At the end of the 1938 season Sam made his debut with the Dodgers, a 6-hit complete game victory. Sam toiled in the back waters of professional baseball finally getting the call back to the big show after being traded to the Cardinal organization. Sam pitched in 26 games for St. Louis, mostly in relief and ended the year with a 5-2 record. The next year he was traded to Philadelphia where he appeared in 35 games record. The next year he was traded to Philadelphia where he appeared in 35 games and posted a 1-3 record for the dreadful Phillies. Serving in Europe during the war he was manager of the OISE All-Stars, a team made up of semi-pro and Negro league players. Sam joined the great Leon Day making a formidable one-two pitching staff that faced Patton’s 3rd Army team in front of over 50,000 G.I.’s in Nurnberg’s Zeppelin Field. Patton’s team was stocked with former major league stars like Ewell Blackwell, Harry Walker, Johnny Wyrostek, Benny Zientara and Bob Ramazzotti but behind the pitching of Subway Sam and Leon Day the underdog OISE All-Stars emerged the winners of the 1945 G.I. World Series.

Coming back from the war, Sam practiced law during the week and pitching on the weekends with the Brooklyn Bushwicks. Although termed semi-pro, the Bushwicks had a huge following and boasted many future and former major league players on their roster. It was while with the Bushwicks that Sam participated in a little-known baseball “world” series. A prototype of the current pre-season series held today, The Inter-American Tournament was held in Caracas, Venezuela and featured one team from Mexico, Cuba, Venezuela and the United States. The Bushwicks, who rarely ventured outside Brooklyn, were invited to represent America. Facing such Latin stars as Chico Carrasquel and Bobby Avila, Sam was the ace of the Bushwick’s staff, winning 3 and losing 1 as the American team won the month-long series with a 9-3 record. Subway Sam had the honor of winning the championship game, a 7-6 win over the Cuban team. After returning to the States, Nahem had one more trip to the majors when he went 3-3 for the Phillies in 1948.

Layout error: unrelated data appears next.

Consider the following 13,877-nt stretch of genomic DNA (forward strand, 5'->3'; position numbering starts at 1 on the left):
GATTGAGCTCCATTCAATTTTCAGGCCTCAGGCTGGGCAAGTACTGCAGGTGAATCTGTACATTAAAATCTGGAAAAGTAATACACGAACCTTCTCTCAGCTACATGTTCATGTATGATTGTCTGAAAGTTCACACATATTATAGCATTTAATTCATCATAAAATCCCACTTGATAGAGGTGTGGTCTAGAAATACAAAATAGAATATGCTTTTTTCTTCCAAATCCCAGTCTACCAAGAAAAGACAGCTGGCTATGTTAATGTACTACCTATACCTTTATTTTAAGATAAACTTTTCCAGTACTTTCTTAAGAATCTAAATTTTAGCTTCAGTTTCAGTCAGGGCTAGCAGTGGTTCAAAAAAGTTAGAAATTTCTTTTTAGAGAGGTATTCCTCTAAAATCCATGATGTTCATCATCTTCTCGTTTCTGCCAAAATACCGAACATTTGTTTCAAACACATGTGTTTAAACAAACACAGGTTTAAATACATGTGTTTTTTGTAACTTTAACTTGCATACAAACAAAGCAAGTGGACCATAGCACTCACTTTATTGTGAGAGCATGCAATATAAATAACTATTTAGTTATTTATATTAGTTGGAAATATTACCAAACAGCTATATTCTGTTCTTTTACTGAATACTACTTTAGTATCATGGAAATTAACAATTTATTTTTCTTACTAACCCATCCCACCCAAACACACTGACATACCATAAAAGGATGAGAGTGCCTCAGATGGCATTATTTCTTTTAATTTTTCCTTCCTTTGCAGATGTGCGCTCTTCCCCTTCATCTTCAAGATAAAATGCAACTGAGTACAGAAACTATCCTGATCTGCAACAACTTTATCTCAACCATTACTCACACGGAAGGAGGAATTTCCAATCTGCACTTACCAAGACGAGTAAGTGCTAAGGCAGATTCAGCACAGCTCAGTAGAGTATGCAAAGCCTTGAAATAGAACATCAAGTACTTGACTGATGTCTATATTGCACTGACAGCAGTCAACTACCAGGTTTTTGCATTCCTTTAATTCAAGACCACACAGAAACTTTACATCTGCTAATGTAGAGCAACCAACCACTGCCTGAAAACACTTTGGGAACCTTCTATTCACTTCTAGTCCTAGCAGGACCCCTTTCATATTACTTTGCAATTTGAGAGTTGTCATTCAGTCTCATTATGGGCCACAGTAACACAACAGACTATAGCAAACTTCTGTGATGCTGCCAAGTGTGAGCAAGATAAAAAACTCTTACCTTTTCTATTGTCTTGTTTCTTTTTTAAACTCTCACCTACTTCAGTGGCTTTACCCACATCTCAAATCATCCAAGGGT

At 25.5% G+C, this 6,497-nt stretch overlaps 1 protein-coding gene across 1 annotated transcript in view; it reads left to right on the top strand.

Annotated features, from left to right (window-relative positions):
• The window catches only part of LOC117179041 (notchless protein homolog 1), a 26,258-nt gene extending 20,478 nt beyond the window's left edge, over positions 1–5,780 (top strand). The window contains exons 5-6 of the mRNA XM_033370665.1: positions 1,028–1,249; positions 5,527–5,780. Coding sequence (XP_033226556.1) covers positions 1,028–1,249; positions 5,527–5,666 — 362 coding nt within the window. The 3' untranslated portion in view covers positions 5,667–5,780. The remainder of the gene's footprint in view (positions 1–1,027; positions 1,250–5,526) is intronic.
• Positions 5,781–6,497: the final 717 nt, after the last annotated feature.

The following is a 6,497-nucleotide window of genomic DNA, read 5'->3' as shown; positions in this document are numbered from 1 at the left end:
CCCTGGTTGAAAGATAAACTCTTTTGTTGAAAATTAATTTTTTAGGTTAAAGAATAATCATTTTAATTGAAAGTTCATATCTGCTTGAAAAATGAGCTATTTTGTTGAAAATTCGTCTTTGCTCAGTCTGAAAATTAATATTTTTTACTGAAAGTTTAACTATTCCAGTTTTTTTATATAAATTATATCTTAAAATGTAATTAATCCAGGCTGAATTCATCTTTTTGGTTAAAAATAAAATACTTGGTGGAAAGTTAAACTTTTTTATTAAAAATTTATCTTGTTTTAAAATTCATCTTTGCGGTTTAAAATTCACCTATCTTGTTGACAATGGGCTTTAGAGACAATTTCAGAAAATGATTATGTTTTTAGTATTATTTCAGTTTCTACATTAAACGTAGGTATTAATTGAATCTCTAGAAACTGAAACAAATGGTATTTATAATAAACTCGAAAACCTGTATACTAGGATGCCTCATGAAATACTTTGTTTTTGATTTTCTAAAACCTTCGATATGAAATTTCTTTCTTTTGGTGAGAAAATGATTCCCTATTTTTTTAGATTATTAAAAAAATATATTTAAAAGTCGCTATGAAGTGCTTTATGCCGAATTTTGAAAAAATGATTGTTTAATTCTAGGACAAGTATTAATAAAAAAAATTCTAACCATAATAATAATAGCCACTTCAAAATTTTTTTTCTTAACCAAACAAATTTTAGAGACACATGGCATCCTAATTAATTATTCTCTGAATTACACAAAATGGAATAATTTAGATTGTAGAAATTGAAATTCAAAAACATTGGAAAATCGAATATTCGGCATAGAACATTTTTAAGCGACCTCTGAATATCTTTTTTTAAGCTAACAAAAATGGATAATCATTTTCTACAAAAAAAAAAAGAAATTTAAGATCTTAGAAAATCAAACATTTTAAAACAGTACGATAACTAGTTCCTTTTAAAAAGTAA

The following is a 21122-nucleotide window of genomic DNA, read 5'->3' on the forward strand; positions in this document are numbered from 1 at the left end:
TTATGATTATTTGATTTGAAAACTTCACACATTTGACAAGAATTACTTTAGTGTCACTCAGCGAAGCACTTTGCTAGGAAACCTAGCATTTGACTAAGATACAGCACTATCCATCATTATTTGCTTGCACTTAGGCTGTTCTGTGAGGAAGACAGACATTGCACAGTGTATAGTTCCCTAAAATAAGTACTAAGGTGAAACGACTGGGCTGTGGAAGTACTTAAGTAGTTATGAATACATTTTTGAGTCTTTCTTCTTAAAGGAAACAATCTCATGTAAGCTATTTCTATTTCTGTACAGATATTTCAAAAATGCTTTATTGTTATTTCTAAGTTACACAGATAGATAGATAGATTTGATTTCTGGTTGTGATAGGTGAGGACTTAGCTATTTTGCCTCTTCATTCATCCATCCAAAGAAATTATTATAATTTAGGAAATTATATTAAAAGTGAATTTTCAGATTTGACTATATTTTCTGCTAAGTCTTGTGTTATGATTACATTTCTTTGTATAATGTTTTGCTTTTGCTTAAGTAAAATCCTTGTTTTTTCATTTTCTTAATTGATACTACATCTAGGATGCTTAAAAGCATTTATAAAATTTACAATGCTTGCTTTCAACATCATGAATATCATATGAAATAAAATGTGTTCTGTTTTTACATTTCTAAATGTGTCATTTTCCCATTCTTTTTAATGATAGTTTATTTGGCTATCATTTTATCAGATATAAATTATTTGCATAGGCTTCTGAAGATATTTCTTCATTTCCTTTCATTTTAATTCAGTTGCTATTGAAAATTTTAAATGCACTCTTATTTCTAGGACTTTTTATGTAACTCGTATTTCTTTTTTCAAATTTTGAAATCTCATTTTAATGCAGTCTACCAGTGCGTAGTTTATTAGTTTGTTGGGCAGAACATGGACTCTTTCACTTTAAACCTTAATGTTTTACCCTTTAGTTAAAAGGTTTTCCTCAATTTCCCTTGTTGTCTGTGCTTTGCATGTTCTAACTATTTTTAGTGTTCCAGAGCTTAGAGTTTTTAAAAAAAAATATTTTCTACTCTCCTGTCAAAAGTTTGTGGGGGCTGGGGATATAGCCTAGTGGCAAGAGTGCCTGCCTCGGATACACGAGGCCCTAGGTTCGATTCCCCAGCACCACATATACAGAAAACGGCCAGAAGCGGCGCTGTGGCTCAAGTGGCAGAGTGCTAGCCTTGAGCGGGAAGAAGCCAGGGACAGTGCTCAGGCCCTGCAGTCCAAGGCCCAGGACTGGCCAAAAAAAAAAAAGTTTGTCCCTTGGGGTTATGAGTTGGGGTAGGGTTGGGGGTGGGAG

After retiring from baseball, Sam Nahem went out west to the Bay area and put into practice his long held views of social equality. Subway Sam became a union organizer and tirelessly worked to better the conditions of the members of the Oil, Chemical and Atomic Workers Union. Sam organized strikes and participated in negotiations even after he retired from his position.

Subway Sam died at the age of 88, leaving behind the story of one of the more interesting guys ever to wear spikes.